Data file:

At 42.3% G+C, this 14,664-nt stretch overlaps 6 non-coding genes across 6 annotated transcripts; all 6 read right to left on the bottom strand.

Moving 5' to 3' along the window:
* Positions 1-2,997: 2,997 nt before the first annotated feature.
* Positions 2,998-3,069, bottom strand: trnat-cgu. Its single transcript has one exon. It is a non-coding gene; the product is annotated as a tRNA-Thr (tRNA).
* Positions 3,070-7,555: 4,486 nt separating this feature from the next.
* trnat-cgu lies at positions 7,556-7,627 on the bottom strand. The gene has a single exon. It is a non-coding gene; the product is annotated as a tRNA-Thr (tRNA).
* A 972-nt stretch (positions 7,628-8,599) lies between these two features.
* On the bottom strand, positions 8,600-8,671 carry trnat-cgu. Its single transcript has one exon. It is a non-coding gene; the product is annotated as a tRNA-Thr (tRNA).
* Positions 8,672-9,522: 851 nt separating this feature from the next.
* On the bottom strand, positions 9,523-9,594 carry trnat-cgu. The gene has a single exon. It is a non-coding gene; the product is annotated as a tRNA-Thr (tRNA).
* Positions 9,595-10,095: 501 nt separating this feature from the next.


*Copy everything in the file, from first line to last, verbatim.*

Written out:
At 42.3% G+C, this 14,664-nt stretch overlaps 6 non-coding genes across 6 annotated transcripts; all 6 read right to left on the bottom strand.

Moving 5' to 3' along the window:
* Positions 1-2,997: 2,997 nt before the first annotated feature.
* Positions 2,998-3,069, bottom strand: trnat-cgu. Its single transcript has one exon. It is a non-coding gene; the product is annotated as a tRNA-Thr (tRNA).
* Positions 3,070-7,555: 4,486 nt separating this feature from the next.
* trnat-cgu lies at positions 7,556-7,627 on the bottom strand. The gene has a single exon. It is a non-coding gene; the product is annotated as a tRNA-Thr (tRNA).
* A 972-nt stretch (positions 7,628-8,599) lies between these two features.
* On the bottom strand, positions 8,600-8,671 carry trnat-cgu. Its single transcript has one exon. It is a non-coding gene; the product is annotated as a tRNA-Thr (tRNA).
* Positions 8,672-9,522: 851 nt separating this feature from the next.
* On the bottom strand, positions 9,523-9,594 carry trnat-cgu. The gene has a single exon. It is a non-coding gene; the product is annotated as a tRNA-Thr (tRNA).
* Positions 9,595-10,095: 501 nt separating this feature from the next.